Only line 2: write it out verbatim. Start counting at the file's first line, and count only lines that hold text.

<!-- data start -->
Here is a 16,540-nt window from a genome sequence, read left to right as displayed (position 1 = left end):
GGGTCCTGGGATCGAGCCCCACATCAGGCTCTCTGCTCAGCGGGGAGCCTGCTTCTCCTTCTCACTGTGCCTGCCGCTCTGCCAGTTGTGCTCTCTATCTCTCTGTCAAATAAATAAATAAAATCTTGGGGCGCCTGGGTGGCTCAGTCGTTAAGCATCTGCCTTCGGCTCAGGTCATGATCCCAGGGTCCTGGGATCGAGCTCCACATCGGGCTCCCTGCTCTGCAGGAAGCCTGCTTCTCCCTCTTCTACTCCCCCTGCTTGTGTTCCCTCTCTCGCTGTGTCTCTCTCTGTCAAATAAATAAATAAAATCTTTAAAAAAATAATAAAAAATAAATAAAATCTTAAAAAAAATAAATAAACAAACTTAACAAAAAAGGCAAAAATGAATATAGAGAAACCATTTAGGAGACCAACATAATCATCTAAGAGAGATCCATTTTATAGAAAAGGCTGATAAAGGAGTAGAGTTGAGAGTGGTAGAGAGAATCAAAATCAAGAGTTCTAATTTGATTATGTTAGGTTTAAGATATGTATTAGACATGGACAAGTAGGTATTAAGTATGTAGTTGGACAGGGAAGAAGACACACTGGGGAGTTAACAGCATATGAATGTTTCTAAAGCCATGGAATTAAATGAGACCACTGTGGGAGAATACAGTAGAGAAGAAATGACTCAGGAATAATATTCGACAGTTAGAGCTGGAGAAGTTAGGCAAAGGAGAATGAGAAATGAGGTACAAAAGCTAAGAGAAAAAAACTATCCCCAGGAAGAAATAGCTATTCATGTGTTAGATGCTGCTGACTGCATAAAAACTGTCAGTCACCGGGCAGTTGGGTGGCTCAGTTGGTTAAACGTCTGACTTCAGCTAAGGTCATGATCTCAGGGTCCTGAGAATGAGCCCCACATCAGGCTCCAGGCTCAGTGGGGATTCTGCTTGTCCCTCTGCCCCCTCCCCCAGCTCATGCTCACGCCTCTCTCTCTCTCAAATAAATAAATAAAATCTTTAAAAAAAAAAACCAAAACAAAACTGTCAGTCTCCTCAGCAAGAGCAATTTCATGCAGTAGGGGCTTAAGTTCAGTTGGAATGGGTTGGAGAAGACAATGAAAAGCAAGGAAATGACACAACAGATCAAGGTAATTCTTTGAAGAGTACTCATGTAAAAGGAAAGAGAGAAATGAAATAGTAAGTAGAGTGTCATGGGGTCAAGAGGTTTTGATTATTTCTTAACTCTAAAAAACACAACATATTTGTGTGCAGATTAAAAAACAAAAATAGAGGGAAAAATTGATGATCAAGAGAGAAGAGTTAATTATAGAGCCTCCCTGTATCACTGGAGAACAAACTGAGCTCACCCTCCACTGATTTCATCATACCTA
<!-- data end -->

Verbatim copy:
GGGTCCTGGGATCGAGCCCCACATCAGGCTCTCTGCTCAGCGGGGAGCCTGCTTCTCCTTCTCACTGTGCCTGCCGCTCTGCCAGTTGTGCTCTCTATCTCTCTGTCAAATAAATAAATAAAATCTTGGGGCGCCTGGGTGGCTCAGTCGTTAAGCATCTGCCTTCGGCTCAGGTCATGATCCCAGGGTCCTGGGATCGAGCTCCACATCGGGCTCCCTGCTCTGCAGGAAGCCTGCTTCTCCCTCTTCTACTCCCCCTGCTTGTGTTCCCTCTCTCGCTGTGTCTCTCTCTGTCAAATAAATAAATAAAATCTTTAAAAAAATAATAAAAAATAAATAAAATCTTAAAAAAAATAAATAAACAAACTTAACAAAAAAGGCAAAAATGAATATAGAGAAACCATTTAGGAGACCAACATAATCATCTAAGAGAGATCCATTTTATAGAAAAGGCTGATAAAGGAGTAGAGTTGAGAGTGGTAGAGAGAATCAAAATCAAGAGTTCTAATTTGATTATGTTAGGTTTAAGATATGTATTAGACATGGACAAGTAGGTATTAAGTATGTAGTTGGACAGGGAAGAAGACACACTGGGGAGTTAACAGCATATGAATGTTTCTAAAGCCATGGAATTAAATGAGACCACTGTGGGAGAATACAGTAGAGAAGAAATGACTCAGGAATAATATTCGACAGTTAGAGCTGGAGAAGTTAGGCAAAGGAGAATGAGAAATGAGGTACAAAAGCTAAGAGAAAAAAACTATCCCCAGGAAGAAATAGCTATTCATGTGTTAGATGCTGCTGACTGCATAAAAACTGTCAGTCACCGGGCAGTTGGGTGGCTCAGTTGGTTAAACGTCTGACTTCAGCTAAGGTCATGATCTCAGGGTCCTGAGAATGAGCCCCACATCAGGCTCCAGGCTCAGTGGGGATTCTGCTTGTCCCTCTGCCCCCTCCCCCAGCTCATGCTCACGCCTCTCTCTCTCTCAAATAAATAAATAAAATCTTTAAAAAAAAAAACCAAAACAAAACTGTCAGTCTCCTCAGCAAGAGCAATTTCATGCAGTAGGGGCTTAAGTTCAGTTGGAATGGGTTGGAGAAGACAATGAAAAGCAAGGAAATGACACAACAGATCAAGGTAATTCTTTGAAGAGTACTCATGTAAAAGGAAAGAGAGAAATGAAATAGTAAGTAGAGTGTCATGGGGTCAAGAGGTTTTGATTATTTCTTAACTCTAAAAAACACAACATATTTGTGTGCAGATTAAAAAACAAAAATAGAGGGAAAAATTGATGATCAAGAGAGAAGAGTTAATTATAGAGCCTCCCTGTATCACTGGAGAACAAACTGAGCTCACCCTCCACTGATTTCATCATACCTA